In 2007 as a teenager I watched my stony-faced father come to the painful realisation that many business owners will face at least once on the path of entrepreneurship - the need to let people go. The topic of redundancies, restructuring and team cuts seems to be a topical one as Fonterra grapple with the effect of the dairy price drop, but it’s not just big corporates that will, just like my father did - need to call someone in to let them know they are not needed anymore.
However, unlike bigger businesses - startups tend to be a bit more of a personal affair, often small teams pulling crazy hours alongside founders, this can make downsizing trickier and more emotional.
A question of model
Whilst established businesses can more easily project both product and team growth, it can be a trickier art to master for a startup. From pre-startup to investment, team structure will be founder-heavy, and as client needs or product offerings grow, the need to build a team to wrangle and ship is essential. However it is here you might want to consider your structure - do you need to take on permanent staff right now?
Taking advice from old adages seems like a sentimental thing to do, but with the old ‘an ounce of prevention beats a pound of cure’ it could prevent painful, emotional and hard to brace things later on. Whilst the benefits of hiring permanent staff are plentiful (team culture, solidity, staff more prepared to do the hard yards for you as they are ‘part’ of the project), if you are starting out in your first year invested, your growth is spiky or you have a service based startup, consider working with freelancers and contractors as the first port of call.
Abroad startup culture has been attacked for hiring and firing fast and the act of shedding and restructuring at will. Along with the element of it all feeling a bit icky, most of the criticism comes down to three things. The first being hiring permanents when contractors were probably needed, the second being vanity growth based on the perception of the number of people in a team directly being linked to business strength. The last and possibly most insidious being an influx of bad hires during high growth that lead to massive staff churn or culture imbalance which inevitably leads to a massive restructure either by design, or by people leaving. Although the above are symptomatic of businesses moving with agility, they don’t need to be, and that is where we as individual business owners can help craft a better approach to both building teams but maintaining them.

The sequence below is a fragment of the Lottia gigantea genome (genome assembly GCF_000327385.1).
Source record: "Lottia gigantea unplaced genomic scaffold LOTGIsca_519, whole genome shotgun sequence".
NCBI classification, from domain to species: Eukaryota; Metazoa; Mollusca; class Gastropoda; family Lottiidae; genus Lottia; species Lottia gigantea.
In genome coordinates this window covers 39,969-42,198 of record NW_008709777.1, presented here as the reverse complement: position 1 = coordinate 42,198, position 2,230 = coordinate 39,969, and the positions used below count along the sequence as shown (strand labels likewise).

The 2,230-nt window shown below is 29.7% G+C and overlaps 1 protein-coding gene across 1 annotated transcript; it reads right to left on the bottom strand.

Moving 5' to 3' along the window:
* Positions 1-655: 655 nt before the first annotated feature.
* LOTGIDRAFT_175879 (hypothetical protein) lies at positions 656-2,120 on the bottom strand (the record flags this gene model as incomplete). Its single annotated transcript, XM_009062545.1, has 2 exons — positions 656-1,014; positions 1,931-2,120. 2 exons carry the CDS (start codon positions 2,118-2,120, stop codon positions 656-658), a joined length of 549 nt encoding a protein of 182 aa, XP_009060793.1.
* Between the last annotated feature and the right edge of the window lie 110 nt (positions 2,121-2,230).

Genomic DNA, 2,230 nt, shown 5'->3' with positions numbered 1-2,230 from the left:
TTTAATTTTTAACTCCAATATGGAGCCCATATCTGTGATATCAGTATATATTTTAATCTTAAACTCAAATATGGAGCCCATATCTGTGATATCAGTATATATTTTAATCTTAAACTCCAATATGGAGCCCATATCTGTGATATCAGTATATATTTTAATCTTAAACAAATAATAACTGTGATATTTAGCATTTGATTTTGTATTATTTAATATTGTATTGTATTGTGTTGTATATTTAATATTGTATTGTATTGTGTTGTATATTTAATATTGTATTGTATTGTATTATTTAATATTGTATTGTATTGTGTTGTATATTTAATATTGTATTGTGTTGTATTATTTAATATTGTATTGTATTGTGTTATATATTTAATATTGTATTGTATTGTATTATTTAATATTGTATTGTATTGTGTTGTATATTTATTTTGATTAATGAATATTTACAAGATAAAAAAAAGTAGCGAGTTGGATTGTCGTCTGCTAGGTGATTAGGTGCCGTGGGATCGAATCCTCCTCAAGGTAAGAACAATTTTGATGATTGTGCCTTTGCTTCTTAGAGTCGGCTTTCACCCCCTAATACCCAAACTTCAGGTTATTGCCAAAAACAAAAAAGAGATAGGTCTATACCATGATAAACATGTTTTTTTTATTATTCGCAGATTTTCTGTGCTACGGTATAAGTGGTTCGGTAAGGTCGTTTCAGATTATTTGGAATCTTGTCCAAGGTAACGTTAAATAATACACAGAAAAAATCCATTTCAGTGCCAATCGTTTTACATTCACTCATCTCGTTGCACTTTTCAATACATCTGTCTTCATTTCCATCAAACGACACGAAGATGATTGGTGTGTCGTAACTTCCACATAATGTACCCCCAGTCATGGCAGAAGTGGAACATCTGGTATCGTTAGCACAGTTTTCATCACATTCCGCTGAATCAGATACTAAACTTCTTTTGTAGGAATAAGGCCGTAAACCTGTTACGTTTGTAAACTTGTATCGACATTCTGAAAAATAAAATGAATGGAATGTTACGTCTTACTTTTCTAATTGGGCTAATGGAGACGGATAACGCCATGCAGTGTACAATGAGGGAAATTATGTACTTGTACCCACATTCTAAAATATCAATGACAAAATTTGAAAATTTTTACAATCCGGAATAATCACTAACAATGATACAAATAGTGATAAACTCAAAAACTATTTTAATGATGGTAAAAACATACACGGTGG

Being mindful of the ebb and flow of your model, the makeup of your team, and the importance of team culture can help prevent the need to restructure in some cases.
OK I hear you, but we actually need to restructure - what now?
First off, educate yourself on your legal responsibilities, thankfully for us here in New Zealand MBIE makes this pretty easy for you. As a starting point check out this page on their website, and also familiarise yourself with the support that Work and Income New Zealand can give both yourself and your staff. You may also want to point affected staff in the direction of help and support from IRD, let them know that services like Citizens Advice Bureau can help them with advocacy, or even let them have a degree of power to decide how the rest of the team may find out about their redundancy. Do they want you to tell them, or would they prefer to do that one on one?
Whilst most startups won’t have a dedicated HR resource, when it comes to a restructure you may want to enlist one. Not only will they help hone a plan, they will clarify your legal position and your responsibilities as an employer. We asked Antonia from Blue Dot HR to share three things startups should consider when restructuring.
1. Emotion trumps logic
Neuroscience tells us that although decisions may well be rationalised afterwards by using logic, a decision itself is made on emotion (logic plays only a secondary role). This is because the emotional part of our brain processes information faster than the logical part. Bear this in mind when you’re restructuring: before you launch into the logical rationale behind the changes, be sure to appeal to people’s emotional brains first by creating visual images of the future. Answer the “how does this impact me?” question that will be on everyone’s mind. Use the consultation period to really understand how people are feeling and give them the information or support that they need.
2. Know why
The clearer you are about the business rationale behind the changes you want to make the better. Knowing (and being able to communicate) the need for change will help your team to share your vision for the future and get on board to make it happen. If your restructuring has the potential to result in redundancy for anyone in the team this is even more important – not only for the person directly impacted but also the people that work with them. It will also protect you in the event of a personal grievance which can be lost on substance just as much as process.
3. What Next?
It is estimated that over 70% of change projects fail. This is often because so much effort and attention is put into planning and executing a restructuring, and very little into embedding the new structure. Think about how to integrate all the aspects of your workplace culture (employee behaviors, attitudes, capabilities, and commitment) to making the change a success.
Anya is the Brand & Communications lass for GridAKL, and she is keen to find ways to help businesses both within GridAKL and in the wider eco-system. Do you have something you would like Anya to write about? Get in touch with her on twitter.